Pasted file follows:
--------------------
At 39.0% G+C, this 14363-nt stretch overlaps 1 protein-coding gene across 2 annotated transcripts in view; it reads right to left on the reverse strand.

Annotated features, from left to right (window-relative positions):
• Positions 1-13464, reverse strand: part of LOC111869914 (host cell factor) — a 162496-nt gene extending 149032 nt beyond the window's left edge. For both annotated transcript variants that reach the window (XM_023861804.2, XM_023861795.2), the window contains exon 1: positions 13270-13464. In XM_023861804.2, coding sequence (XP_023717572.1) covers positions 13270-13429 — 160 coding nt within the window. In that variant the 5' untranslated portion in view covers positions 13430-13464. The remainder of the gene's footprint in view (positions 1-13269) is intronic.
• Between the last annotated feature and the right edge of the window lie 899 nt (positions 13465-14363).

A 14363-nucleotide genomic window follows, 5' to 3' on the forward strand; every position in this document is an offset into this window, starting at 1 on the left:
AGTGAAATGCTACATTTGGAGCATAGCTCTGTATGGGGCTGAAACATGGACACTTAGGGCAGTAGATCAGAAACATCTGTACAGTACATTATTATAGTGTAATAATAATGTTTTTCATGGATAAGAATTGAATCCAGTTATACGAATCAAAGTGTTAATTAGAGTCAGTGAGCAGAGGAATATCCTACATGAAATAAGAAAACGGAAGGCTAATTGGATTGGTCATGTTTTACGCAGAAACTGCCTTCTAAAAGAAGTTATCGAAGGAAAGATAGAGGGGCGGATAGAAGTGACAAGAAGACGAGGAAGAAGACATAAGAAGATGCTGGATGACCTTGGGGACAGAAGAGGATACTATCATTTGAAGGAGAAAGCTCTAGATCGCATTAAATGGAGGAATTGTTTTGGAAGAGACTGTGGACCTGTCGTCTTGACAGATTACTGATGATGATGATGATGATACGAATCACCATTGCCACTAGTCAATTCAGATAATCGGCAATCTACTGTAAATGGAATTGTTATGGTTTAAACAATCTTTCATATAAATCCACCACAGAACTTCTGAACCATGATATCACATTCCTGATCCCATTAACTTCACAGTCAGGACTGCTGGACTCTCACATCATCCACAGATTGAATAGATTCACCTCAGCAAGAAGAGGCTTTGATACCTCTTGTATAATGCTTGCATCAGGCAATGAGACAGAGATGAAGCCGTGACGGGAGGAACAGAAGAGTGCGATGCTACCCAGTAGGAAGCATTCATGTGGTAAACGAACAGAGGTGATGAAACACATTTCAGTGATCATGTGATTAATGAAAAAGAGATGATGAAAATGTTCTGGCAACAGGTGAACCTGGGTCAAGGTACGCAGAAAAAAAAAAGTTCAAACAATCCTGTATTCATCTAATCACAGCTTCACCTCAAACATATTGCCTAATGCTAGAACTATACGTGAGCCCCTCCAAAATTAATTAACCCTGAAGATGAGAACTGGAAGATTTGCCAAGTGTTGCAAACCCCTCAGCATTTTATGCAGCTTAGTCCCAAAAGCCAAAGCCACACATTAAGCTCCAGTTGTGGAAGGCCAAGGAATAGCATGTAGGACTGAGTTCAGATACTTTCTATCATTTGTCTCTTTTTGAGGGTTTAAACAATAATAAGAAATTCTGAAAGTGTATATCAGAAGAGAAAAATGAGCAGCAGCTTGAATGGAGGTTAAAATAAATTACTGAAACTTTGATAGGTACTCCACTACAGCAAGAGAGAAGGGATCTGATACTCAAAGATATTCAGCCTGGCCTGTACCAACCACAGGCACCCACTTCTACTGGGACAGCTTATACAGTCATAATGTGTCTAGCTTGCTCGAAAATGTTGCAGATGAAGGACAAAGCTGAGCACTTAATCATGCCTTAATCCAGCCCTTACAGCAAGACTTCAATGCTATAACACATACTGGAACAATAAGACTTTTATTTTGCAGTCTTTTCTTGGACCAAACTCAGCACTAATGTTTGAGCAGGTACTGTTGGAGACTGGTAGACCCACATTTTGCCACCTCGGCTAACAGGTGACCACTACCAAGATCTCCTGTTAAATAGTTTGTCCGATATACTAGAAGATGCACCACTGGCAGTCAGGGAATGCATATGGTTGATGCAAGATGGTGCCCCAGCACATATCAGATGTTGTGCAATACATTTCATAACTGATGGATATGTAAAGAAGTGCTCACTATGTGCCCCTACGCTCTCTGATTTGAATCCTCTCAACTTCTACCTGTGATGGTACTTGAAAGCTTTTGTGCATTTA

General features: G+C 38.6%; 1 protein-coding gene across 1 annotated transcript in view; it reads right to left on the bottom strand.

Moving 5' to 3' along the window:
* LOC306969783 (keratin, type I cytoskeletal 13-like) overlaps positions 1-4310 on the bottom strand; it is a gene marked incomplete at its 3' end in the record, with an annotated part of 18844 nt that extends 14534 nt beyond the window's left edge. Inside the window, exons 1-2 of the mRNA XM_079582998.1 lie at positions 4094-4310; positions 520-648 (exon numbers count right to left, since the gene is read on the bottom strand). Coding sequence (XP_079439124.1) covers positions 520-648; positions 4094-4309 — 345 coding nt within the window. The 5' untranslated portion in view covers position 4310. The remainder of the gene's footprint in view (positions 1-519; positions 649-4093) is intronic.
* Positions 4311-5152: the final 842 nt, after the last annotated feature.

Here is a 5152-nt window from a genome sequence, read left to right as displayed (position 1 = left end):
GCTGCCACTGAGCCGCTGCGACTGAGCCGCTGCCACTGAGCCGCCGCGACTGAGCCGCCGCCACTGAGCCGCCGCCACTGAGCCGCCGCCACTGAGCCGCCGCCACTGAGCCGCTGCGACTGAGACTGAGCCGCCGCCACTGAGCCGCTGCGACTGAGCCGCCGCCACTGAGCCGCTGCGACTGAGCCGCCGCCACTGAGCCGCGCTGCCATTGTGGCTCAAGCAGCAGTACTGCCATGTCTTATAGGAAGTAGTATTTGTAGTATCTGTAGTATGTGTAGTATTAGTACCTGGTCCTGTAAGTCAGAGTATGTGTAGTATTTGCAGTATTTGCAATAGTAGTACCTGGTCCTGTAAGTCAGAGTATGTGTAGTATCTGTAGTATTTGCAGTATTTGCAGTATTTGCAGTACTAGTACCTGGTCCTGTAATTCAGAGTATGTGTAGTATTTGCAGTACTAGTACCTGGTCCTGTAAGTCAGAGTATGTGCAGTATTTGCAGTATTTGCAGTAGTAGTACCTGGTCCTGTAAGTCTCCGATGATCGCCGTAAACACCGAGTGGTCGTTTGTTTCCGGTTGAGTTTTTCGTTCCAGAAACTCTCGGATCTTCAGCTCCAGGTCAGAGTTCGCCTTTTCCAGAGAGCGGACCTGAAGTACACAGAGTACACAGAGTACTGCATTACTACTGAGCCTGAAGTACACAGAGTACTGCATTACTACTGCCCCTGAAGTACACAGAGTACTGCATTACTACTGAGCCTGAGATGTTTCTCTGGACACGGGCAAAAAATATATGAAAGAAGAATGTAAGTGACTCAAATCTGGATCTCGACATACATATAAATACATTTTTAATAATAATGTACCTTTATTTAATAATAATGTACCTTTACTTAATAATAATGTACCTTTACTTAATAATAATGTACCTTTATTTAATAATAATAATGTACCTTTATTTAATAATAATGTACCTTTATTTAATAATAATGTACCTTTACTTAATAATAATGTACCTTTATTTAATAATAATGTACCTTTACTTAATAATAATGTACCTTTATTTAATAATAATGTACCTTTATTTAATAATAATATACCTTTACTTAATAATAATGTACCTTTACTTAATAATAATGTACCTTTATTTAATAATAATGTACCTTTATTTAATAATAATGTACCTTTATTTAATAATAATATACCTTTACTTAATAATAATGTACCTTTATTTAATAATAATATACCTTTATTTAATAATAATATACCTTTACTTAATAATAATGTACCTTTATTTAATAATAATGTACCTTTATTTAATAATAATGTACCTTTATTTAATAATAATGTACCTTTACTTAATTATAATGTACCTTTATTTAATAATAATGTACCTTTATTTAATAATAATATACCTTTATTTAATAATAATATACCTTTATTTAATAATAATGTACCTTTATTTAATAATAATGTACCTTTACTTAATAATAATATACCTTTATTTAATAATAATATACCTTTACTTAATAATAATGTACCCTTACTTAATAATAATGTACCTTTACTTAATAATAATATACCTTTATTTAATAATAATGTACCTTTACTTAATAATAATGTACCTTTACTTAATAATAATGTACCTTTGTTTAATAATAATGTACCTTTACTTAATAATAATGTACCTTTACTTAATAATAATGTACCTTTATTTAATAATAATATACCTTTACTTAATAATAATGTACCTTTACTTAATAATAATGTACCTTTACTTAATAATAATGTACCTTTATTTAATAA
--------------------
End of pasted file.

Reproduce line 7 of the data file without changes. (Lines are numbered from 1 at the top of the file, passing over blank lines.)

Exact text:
General features: G+C 38.6%; 1 protein-coding gene across 1 annotated transcript in view; it reads right to left on the bottom strand.